In its reaction to BirdLife Malta’s press conference and to last Sunday’s revelations in the media about the Attorney General’s (AG) diverging views on the finch trapping case which is today being heard at the European Court of Justice, the Government yesterday described what was revealed as “pure speculation”.
Apart from this, the Government categorically rejected the claim that it ignored the legal advice by the AG who is supposed to be leading the defense on behalf of the Maltese Government in this legal case, but instead is not in agreement with the position adopted by the Government. The Government’s press release even goes further to allege that this is a last-ditch attempt by BirdLife Malta at influencing the proceedings of the European Court of Justice.
But the reaction published yesterday by Parliamentary Secretary Roderick Galdes was immediately rejected by the new facts published in another story in today’s issue of MaltaToday. The newspaper published details which confirm that the AG’s office had warned the Government that should it plough ahead with the application of the trapping derogation, it would be doing so contrary to its express and consistent legal advice. MaltaToday quotes email correspondence between a senior lawyer at the Attorney General’s office and the head of the Wild Birds Regulation Unit (WBRU) Sergei Golovkin about this issue.
In a nutshell, the Attorney General:
- did not agree with the Maltese Government’s arguments and clearly warned him that the case could not be won
- warned the Government that its legal arguments to justify the application of a derogation were “inherently very weak”
- warned that Malta stood no chance of successfully defending its case in court and should not apply the derogation
- stated that the derogation ran counter to the very spirit and purpose of the Birds’ Directive
- warned the Government that should it decide to press ahead with applying the derogation – as it in fact did – it would be doing so against its express and consistent legal advice
- made it clear to the Government that no amount of rhetoric or play of words would win the case for Malta
In today’s new story, MaltaToday continues to reveal important details which go to show the diverging views between the Government and the AG on the defense of the finch trapping derogation. Amongst these, when warned by the AG that the derogation goes against the very spirit and purpose of the EU Birds Directive and that Malta’s legal arguments were inherently very weak, Sergei Golovkin retaliates with the accusation that such a position by the AG at that point in time was unconstructive. Golovkin added that it was no longer a situation of opting to apply the derogation, but a situation of implementation of government decision and its defense in the face of potential legal challenge.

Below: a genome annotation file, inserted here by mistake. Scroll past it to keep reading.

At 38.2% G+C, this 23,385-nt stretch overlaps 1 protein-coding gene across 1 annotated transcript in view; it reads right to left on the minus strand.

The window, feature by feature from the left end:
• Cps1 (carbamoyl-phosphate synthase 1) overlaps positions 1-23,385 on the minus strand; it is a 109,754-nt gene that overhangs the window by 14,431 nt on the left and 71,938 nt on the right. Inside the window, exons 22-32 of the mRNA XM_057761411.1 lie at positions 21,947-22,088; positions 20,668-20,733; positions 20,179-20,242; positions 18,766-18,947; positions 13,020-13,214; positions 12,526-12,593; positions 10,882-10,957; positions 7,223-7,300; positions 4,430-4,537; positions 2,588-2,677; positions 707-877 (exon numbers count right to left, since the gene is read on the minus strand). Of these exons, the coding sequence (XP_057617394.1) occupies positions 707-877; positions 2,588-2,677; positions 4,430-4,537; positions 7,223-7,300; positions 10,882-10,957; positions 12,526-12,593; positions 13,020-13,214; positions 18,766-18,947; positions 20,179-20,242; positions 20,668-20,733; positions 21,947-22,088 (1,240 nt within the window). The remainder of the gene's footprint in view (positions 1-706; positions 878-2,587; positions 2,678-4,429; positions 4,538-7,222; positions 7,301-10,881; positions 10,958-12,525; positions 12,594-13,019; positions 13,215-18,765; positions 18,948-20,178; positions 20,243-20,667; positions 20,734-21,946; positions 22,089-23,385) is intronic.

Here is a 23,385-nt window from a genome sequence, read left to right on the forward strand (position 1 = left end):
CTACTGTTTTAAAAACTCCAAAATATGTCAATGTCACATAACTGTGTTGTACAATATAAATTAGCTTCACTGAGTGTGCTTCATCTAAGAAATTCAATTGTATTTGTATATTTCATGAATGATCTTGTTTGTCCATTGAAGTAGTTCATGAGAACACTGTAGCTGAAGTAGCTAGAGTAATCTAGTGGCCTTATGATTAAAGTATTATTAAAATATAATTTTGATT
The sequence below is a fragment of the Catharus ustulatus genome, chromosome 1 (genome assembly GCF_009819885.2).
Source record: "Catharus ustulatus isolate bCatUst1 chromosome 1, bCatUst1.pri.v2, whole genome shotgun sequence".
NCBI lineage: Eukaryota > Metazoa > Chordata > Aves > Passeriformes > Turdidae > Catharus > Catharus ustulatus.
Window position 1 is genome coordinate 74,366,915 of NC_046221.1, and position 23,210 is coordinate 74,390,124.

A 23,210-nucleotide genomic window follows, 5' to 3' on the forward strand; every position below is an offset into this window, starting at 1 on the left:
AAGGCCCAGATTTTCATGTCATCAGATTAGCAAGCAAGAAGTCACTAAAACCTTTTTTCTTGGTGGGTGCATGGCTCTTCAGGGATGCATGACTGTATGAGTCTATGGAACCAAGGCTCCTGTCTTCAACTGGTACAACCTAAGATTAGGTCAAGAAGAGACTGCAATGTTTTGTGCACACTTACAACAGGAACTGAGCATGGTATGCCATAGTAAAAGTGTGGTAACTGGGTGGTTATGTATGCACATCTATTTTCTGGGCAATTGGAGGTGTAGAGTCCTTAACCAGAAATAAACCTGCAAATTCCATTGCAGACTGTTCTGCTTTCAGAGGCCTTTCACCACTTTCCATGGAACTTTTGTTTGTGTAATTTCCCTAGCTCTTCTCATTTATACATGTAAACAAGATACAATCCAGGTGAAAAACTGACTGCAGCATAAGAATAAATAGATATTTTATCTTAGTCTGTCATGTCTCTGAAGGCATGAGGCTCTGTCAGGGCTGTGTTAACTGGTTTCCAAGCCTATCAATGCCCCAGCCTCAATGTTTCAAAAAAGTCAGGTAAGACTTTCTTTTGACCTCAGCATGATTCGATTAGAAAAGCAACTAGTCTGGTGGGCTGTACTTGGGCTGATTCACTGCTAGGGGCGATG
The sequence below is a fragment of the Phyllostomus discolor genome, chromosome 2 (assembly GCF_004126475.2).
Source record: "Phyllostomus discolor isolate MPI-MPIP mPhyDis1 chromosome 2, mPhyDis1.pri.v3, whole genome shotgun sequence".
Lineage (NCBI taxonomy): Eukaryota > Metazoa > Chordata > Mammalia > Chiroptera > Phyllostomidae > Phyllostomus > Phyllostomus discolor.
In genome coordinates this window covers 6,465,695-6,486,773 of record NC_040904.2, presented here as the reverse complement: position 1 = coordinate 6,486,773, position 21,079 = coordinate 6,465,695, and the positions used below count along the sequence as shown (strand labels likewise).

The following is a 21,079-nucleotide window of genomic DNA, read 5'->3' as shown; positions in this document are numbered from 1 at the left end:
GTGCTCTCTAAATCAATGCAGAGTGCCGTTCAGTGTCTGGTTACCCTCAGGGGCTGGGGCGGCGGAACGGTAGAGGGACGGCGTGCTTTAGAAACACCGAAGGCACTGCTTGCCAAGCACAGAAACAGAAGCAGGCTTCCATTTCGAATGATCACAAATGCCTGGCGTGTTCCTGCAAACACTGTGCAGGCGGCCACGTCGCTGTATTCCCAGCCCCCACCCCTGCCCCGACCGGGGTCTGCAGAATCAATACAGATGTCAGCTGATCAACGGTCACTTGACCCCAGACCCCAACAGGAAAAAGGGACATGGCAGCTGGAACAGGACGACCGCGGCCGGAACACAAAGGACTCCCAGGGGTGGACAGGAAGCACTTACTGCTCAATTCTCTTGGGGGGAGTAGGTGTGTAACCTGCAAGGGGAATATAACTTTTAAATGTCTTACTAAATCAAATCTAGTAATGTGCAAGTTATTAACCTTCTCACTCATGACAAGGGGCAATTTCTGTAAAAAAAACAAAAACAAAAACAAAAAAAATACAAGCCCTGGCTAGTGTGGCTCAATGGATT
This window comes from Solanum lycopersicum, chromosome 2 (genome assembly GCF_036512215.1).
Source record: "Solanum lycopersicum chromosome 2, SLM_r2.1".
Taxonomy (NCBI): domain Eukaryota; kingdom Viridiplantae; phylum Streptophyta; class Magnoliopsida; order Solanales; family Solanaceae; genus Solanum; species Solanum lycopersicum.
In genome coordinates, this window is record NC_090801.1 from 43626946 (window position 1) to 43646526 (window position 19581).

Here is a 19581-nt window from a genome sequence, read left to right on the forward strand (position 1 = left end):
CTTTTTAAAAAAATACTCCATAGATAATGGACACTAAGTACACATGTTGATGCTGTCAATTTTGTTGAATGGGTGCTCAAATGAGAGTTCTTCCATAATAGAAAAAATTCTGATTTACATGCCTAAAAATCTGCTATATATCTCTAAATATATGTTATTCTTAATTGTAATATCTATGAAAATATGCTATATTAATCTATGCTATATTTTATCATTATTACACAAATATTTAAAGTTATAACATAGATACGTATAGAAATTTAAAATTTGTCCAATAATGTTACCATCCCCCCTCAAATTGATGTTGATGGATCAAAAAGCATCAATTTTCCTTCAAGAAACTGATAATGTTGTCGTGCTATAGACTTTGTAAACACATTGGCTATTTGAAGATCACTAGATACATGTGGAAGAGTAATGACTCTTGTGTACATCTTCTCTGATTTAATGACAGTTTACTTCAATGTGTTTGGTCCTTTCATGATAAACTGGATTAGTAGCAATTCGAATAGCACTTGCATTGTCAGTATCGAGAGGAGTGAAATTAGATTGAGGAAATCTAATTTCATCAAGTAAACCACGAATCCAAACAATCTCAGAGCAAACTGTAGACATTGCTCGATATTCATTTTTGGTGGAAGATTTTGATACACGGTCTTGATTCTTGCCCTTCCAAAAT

To this, in a strongly worded reply, the AG retorted that all legal avenues were explored and reminded that his office has unparalleled legal expertise in the field. He added that if Golovkin still harboured any such doubts or considered that his office’s intention was purely to be “unconstructive” in any way, then that was a very serious accusation which ought to be taken up at a far higher level.
In view of all these revelations, when reading yesterday’s reaction by the Government in response to these facts and to BirdLife Malta’s press conference, it can be concluded that either the Hon. Parliamentary Secretary Roderick Galdes does not know about these facts because he was kept unaware and so was given bad advice as to how he should reply, or he knew all along about the AG’s warnings but for some reason chose to blatantly hide the truth.
Furthermore, contrary to the Hon. Galdes’s comments on One TV yesterday in which he implied that it was the Maltese Government who took the case to the European Court of Justice to explain its position since the European Commission is contesting the trapping derogation, this is far from the truth since it was the Commission who in September 2015 referred Malta to the European Court for its decision to allow finch trapping (read here: http://europa.eu/rapid/press-release_IP-15-5658_en.htm).
In this interview, the Hon. Galdes also stated that today’s hearing which was requested by the Maltese Government is a ‘viva voce’ one. This is nothing new as this is another word for ‘audience’ such as those regularly held at the European Court of Justice. Such audiences are normally granted if a request from either part involved in a court case is considered as justified, or if the court thinks that more information is needed.